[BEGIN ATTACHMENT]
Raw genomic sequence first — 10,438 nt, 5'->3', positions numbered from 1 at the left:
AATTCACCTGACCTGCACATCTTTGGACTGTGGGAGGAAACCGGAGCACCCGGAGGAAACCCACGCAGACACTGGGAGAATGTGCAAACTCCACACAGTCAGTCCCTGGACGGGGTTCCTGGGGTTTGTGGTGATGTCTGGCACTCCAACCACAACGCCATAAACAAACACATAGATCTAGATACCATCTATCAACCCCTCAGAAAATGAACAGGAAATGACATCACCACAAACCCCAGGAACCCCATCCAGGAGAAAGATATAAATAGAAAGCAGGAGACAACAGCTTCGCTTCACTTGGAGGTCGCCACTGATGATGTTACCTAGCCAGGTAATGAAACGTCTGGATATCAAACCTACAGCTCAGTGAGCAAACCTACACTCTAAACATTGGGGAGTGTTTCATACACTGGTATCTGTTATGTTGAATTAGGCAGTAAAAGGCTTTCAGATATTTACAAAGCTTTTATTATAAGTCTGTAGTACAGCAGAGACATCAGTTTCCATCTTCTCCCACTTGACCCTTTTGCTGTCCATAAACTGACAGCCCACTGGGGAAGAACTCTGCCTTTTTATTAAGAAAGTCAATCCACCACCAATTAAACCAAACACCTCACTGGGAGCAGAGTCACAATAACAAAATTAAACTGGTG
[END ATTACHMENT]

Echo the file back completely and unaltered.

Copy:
Raw genomic sequence first — 10,438 nt, 5'->3', positions numbered from 1 at the left:
AATTCACCTGACCTGCACATCTTTGGACTGTGGGAGGAAACCGGAGCACCCGGAGGAAACCCACGCAGACACTGGGAGAATGTGCAAACTCCACACAGTCAGTCCCTGGACGGGGTTCCTGGGGTTTGTGGTGATGTCTGGCACTCCAACCACAACGCCATAAACAAACACATAGATCTAGATACCATCTATCAACCCCTCAGAAAATGAACAGGAAATGACATCACCACAAACCCCAGGAACCCCATCCAGGAGAAAGATATAAATAGAAAGCAGGAGACAACAGCTTCGCTTCACTTGGAGGTCGCCACTGATGATGTTACCTAGCCAGGTAATGAAACGTCTGGATATCAAACCTACAGCTCAGTGAGCAAACCTACACTCTAAACATTGGGGAGTGTTTCATACACTGGTATCTGTTATGTTGAATTAGGCAGTAAAAGGCTTTCAGATATTTACAAAGCTTTTATTATAAGTCTGTAGTACAGCAGAGACATCAGTTTCCATCTTCTCCCACTTGACCCTTTTGCTGTCCATAAACTGACAGCCCACTGGGGAAGAACTCTGCCTTTTTATTAAGAAAGTCAATCCACCACCAATTAAACCAAACACCTCACTGGGAGCAGAGTCACAATAACAAAATTAAACTGGTG